Level One - Universal

Child or young person (CYP) with no identified additional needs or needs that can be met by universal services.

Good Practice

Practitioners should always seek to discuss their concerns with the child’s family (and if appropriate, directly with the young person) to let them know what is going on and how you are trying to help. You will need consent to share information to access support. Families may also be able to explain, assist or resolve the issues themselves.

What you will need to do to support the child/young person and their family

• If your agency can meet the child’s needs, follow your own agency’s procedures for support, delivery and review.

• If your agency is unable to meet the child’s needs consult with the appropriate agency that could meet the need and where appropriate make a referral with consent of the family.

Who can help?

• Glosfamilies directory of services.

• Local Offer.

• Family Information Service.

• Barnardo’s and the Gardeners Lane and Oakwood Federation who provide a targeted family support service from their Children and Family Centres for families where there are children 0-11.

What should happen if the level of need decreases?

• Discuss with the child and their family.

• No further additional support required.

What should happen If the level of need increases?

• Discuss with the child and their family.

• Contact Early Help Advice, Guidance and Support Teams and ask if a My Plan has been registered for the child by a different agency.  If yes, contact the Lead Practitioner and discuss your concerns

• If no, create a My Plan and if a multi agency response is required arrange a TAF  (Team Around the Family) meeting inviting relevant agencies that may need to be involved.

Level Two - Additional

The child’s needs can be met through your agency working jointly with another agency. Gain consent of the family to hold a Team Around the Family (TAF) Meeting and formulate a My Plan for delivery and review.

What you will need to do to support the child/young person and their family 

  • Contact Early Help Advice, Guidance and Support Teams and ask if a My Plan has been registered for the child by a different agency.  If yes, contact the Lead Practitioner and discuss your concerns.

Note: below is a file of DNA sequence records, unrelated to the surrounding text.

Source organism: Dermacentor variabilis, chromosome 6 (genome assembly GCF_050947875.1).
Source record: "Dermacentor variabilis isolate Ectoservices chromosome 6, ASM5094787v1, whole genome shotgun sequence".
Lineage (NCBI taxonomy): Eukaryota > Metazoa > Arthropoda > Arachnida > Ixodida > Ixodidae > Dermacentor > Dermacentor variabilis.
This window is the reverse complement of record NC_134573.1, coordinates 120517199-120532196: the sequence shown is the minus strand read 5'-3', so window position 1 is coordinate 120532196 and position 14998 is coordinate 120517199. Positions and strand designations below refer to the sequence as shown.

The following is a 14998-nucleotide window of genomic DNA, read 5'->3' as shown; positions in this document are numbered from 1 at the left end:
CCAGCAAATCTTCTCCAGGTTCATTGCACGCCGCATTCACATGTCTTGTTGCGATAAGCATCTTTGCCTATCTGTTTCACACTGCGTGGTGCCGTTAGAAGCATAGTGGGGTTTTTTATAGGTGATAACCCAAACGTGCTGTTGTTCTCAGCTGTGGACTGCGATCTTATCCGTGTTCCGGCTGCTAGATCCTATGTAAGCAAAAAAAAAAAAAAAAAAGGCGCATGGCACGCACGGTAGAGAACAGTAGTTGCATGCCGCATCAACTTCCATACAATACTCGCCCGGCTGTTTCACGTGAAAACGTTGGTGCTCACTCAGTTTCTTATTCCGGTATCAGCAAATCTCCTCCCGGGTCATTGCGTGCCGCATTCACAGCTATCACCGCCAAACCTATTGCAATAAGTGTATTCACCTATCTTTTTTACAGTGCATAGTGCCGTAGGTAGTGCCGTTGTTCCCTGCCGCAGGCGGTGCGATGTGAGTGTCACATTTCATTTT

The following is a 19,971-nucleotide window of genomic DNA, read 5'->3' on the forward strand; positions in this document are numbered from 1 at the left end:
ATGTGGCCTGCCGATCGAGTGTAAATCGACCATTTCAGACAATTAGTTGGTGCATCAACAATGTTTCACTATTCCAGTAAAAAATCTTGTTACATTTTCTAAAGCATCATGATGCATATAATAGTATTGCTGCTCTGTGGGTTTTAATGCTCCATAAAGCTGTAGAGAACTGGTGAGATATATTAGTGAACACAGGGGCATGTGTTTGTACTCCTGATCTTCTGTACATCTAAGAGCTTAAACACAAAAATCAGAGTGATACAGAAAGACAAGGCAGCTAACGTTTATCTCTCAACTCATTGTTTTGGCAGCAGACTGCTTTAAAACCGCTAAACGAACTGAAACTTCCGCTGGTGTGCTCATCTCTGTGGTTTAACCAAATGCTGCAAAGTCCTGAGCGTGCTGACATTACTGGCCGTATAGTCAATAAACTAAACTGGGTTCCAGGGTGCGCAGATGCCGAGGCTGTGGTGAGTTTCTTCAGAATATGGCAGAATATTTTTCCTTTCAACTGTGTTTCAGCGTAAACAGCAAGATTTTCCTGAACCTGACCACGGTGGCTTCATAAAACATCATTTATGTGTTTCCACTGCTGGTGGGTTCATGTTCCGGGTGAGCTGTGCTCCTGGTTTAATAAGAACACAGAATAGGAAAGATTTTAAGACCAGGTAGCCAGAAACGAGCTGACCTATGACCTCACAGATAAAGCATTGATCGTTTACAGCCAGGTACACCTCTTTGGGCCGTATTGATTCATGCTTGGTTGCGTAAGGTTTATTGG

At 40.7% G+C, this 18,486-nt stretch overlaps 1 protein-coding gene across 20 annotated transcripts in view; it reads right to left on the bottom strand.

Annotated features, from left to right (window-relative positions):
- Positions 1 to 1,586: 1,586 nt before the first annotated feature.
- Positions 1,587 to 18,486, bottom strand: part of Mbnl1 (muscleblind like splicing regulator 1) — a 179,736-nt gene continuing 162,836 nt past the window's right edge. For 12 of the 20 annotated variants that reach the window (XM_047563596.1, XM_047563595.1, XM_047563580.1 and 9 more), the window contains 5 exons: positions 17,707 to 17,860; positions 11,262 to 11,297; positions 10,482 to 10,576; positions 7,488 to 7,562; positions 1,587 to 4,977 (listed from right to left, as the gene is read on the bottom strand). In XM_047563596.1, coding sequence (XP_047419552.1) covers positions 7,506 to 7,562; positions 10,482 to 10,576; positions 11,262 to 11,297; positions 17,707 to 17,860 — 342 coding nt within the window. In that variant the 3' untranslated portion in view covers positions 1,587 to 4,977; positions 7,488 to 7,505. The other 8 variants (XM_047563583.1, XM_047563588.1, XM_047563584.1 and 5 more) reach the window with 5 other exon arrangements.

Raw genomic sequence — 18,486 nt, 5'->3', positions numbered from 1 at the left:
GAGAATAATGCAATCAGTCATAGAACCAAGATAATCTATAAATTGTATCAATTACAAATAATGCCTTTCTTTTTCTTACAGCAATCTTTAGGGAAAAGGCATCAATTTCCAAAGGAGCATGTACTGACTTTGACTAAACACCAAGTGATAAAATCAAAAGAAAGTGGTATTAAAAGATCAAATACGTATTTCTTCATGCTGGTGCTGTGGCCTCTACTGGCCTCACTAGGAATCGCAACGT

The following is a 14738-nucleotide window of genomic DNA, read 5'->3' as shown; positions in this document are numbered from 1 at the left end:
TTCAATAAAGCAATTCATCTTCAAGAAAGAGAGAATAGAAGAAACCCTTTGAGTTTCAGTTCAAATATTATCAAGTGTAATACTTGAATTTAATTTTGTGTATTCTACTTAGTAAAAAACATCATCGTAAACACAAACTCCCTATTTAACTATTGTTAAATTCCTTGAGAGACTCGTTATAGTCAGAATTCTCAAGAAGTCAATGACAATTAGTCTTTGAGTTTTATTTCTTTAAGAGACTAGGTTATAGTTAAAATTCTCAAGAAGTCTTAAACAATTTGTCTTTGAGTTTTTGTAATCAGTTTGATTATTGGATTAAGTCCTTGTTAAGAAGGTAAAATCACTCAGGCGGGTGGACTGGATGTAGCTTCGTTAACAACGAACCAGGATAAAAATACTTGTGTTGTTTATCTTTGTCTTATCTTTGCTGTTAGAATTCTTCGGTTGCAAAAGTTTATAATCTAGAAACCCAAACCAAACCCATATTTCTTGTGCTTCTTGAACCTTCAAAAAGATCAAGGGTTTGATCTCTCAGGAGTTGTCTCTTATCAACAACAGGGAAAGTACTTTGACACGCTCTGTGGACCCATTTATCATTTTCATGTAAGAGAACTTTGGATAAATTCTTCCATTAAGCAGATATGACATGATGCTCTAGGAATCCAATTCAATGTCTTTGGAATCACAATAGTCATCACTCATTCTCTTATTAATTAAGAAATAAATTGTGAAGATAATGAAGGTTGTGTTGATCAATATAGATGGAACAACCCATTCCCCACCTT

• If no, discuss the needs with the child and their family and gain their consent to start a My Plan.

  • Identify goals to be achieved and actions to achieve these goals in the My Plan.

  • Take action identified in the My Plan to meet the needs of the child and their family.

  • Keep clear records of the My Plan and register your My Plan with Early Help Advice, Guidance and Support Teams using the Notification Form, which can be accessed by clicking HERE.

  • Monitor and regularly review progress made through Review Team Around the Family meetings.  Advice and guidance regarding TAF meetings can be accessed by clicking HERE.

Who can help?

What should happen if the level of need decreases?

  • Discuss with the child and their family.

  • At review TAF meeting, agree when needs have been met.

  • Close My Plan and inform your Early Help Advice, Guidance and Support Team using the Notification Form, which can be accessed by clicking HERE.

What should happen If the level of need increases?

  • Discuss with the child and their family.

  • Organise a review TAF meeting and identify who will lead on the My Assessment.

  • Follows steps for a Level 3 response to meeting the needs.

What is the role and responsibilities of the Lead Practitioner?

Any professional can be a lead practitioner and should co-ordinate the delivery of support services. A GP, Family Support Worker, School Nurse, Teacher, Health Visitor and/or Special Educational Needs Co-ordinator could undertake the lead practitioner role. Decisions about who should be the lead practitioner should be taken on a family-by-family basis and should be informed by the child and their family. This may change over the lifetime of the plan.

The Lead Practitioner should seek consent from the young person and family to develop a graduated, multi agency response. A My Plan or My Assessment & My Plan+ will be required to provide a holistic, family centred understanding of need. This can also help educational settings to build up a picture of need and support that can be used in the Education, Health and Care Plan (EHCP). If the needs require a multi-agency response, a Team Around the Child/Family meeting should be convened.

Identifying that a child or young person has additional needs does not necessarily mean that you will become the lead practitioner. There may already be a holistic plan of support in place, or the Team Around the Child/Family meeting (including parent/carer) will agree on the person best placed to support the family. As a Lead Practitioner, you will be responsible for the co-ordination of a multi-agency response. This does not mean that you need to do everything but you will be the main point of contact. Other members of the team around the child/family can take notes, organise the meeting and take away actions as part of the multi agency plan of support (My Plan or My Plan+).

If the family or young person will not consent to share information using an Early Help Assessment or withdraws consent for early help, you will continue to support the needs of the child or young person and their family through ordinarily available provision and personalised services. This will provide future opportunities to engage them with additional support and also to continue monitoring for safeguarding concerns.

Team Around the Family Meetings

Who should be involved in the Team Around the Family meeting (TAF)?